Naming our Daughter : a twist on tradition

Benjamin and I have taken great time and found so much joy in naming our children and with our Fifth Firecracker, who we found out in July would be a girl, we felt very much the same. The task however felt a bit more daunting this time.

With our patterns, preferences, and intentionality we found that naming this little lady was challenging and even a bit intimidating. We have never not known in our hearts before our babes were born (even with a surprise gender) what we would call them at birth. This time was the exception, right up until just hours before she was born.

We labored over our “abc” pattern that started with Cashel; our love of the Irish tribute to the Duchemin side for the first name; and the nod to where Benjamin grew up with the Kansas Jayhawk middle name theme. (This was taken very seriously with Camper and Corban’s middle name selections).

We love names with shorter options, practice singing it in the birthday song, shout it to hear what it sounds like, write it down, ask the siblings to say it aloud, and give it a trial run in the list of the sibling names. We have come to realize that our ears are drawn to certain syllabic patterns and sounds and ultimately it all lead to a great list of diverse, unique, fabulous names, but nothing finalized.

I’ll start her naming story by saying that the day before her birth, while out on a family hike, Benjamin looked at me and thoroughly surprised me by saying, “I think her name is McGuire.” This was a special name we had on reserve “if by some crazy coincidence she was born on November 28.”

November 28th was the original due date I claimed when I found out I was pregnant. The midwives however dated me a little further behind due on December 3rd so it seemed quite far-fetched that her birthday would land on this special day.

You see our beloved “Auntie Nona,” my mom’s sister; who was like a second mother to me, took Benjamin under her wing from the moment she met him, and shared so much with our community and the world was born on November 28, 1949.

We lost her this past July after living a full life, the last 11 years of which she lived with and battled breast cancer. She and her husband Terence F. McGuire gave us so much and left a legacy we long for our daughter to know and be a part of. Their open mindedness, commitment to learning and growth, and deep understanding of Life and Love will forever be a part of us and now of our sweet daughter’s life.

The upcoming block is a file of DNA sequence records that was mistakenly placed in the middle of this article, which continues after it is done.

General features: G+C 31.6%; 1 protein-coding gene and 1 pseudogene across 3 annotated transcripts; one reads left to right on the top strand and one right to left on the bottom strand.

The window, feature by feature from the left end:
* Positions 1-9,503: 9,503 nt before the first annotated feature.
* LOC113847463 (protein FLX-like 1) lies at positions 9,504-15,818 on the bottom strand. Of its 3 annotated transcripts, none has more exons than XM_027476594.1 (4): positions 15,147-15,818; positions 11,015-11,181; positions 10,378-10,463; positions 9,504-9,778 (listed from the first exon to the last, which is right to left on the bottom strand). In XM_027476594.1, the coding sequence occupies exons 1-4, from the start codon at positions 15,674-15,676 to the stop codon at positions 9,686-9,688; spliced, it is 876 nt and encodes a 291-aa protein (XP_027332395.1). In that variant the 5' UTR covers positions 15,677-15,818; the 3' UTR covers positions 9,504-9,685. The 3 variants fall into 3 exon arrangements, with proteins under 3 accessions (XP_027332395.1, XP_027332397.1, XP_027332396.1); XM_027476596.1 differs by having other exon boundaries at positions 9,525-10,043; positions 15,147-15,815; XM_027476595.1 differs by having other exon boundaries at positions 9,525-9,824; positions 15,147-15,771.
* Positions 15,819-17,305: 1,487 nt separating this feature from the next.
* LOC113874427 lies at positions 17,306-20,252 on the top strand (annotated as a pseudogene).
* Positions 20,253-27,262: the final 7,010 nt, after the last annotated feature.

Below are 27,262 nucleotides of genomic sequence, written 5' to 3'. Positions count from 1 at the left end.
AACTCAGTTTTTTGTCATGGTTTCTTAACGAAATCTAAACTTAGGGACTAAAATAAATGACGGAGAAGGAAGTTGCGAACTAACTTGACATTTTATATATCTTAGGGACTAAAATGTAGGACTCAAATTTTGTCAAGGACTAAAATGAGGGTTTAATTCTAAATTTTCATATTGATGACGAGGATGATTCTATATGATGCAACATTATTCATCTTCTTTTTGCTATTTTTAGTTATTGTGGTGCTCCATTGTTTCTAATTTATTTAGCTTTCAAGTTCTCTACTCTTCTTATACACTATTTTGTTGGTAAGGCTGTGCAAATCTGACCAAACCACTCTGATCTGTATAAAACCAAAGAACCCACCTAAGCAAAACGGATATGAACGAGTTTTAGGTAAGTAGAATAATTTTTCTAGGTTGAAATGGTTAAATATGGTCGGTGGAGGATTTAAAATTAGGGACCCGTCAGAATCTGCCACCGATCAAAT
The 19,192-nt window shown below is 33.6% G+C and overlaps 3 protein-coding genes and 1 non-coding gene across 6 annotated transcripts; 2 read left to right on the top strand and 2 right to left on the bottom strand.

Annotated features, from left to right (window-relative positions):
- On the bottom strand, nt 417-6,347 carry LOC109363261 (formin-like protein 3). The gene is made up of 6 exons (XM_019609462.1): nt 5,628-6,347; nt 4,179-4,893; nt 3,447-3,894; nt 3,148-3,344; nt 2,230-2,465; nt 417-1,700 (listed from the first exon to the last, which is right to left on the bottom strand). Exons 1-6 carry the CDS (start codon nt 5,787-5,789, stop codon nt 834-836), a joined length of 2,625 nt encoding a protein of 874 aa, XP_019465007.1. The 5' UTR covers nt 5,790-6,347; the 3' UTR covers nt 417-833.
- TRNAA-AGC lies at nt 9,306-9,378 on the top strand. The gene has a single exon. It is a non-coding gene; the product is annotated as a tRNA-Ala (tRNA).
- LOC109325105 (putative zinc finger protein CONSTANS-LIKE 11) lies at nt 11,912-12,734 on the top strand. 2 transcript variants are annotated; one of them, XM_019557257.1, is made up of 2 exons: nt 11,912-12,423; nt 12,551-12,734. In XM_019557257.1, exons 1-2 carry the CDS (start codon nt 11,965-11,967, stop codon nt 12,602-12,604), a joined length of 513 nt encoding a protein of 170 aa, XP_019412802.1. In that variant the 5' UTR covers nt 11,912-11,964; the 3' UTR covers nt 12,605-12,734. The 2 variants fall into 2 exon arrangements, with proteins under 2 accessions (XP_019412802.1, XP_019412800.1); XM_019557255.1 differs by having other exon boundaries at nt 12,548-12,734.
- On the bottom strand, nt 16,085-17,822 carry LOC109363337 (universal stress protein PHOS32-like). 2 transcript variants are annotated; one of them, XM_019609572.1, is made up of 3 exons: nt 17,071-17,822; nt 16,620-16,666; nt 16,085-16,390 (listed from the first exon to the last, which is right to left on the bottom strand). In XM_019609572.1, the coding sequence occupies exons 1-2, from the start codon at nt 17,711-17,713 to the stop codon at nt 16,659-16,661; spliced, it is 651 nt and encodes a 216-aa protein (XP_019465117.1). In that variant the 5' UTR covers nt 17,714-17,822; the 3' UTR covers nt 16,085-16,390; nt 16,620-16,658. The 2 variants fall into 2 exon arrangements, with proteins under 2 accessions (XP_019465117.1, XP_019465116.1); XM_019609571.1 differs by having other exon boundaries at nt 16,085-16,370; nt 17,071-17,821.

So when labor started just past midnight on November 28th my heart could only hope. Our daughter born a quick 3 hours later at 3:54 a.m. on Toni McGuire’s 70th birthday, her first one in heaven, will always be her namesake. Meet our daughter, McGuire.

Breaking the “C tradition” wasn’t that hard, in fact it felt perfectly right, with so much special meaning. Plus we love that there is an Irish surname and a castle in Ireland (home of the Maguires) where we will someday take her along with her brothers to the destinations of their names. (Cashel Rock, the town of Camp, Corban Lane, and the Copeland Islands)

Her middle name has been evolving over time and took shape during our fourth pregnancy which was a gender surprise.

Her middle name is Lu-Ele and holds equal significance and meaning. Her middle name connects her to both of her female cousins. My sister and brother-in-law’s daughter Hastings has the middle name Lu, both named for our mother Wendy Lu. Benjamin’s sister and our brother in law have a daughter Olivia Bel. Olivia’s middle name has special significance because it is the initials of her three uncles – Ben, Elliot, and Luke. Like Olivia, the second half of McGuire’s middle name are the initials of her Jacobson aunt and uncles – Emily, Luke, Elliot.

McGuire Lu-Ele unique and special in name and in person.

Our sweet girl we pray you feel the beautiful tribute, connection, and legacy that your name provides, as you grow and become the independent woman you will be. We love you and are dedicated to your growth and loving you unconditionally.

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